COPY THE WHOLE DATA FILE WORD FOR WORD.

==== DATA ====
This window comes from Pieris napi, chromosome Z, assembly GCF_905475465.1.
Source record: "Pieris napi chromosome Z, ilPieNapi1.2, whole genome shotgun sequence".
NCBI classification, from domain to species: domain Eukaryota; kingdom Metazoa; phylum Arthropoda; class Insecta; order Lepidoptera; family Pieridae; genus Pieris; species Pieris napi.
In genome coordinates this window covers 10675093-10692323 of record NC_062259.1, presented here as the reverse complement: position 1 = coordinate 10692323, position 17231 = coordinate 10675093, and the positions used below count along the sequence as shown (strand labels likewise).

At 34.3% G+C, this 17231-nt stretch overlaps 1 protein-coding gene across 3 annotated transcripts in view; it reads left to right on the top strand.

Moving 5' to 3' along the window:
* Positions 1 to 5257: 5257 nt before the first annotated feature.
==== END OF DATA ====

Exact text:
This window comes from Pieris napi, chromosome Z, assembly GCF_905475465.1.
Source record: "Pieris napi chromosome Z, ilPieNapi1.2, whole genome shotgun sequence".
NCBI classification, from domain to species: domain Eukaryota; kingdom Metazoa; phylum Arthropoda; class Insecta; order Lepidoptera; family Pieridae; genus Pieris; species Pieris napi.
In genome coordinates this window covers 10675093-10692323 of record NC_062259.1, presented here as the reverse complement: position 1 = coordinate 10692323, position 17231 = coordinate 10675093, and the positions used below count along the sequence as shown (strand labels likewise).

At 34.3% G+C, this 17231-nt stretch overlaps 1 protein-coding gene across 3 annotated transcripts in view; it reads left to right on the top strand.

Moving 5' to 3' along the window:
* Positions 1 to 5257: 5257 nt before the first annotated feature.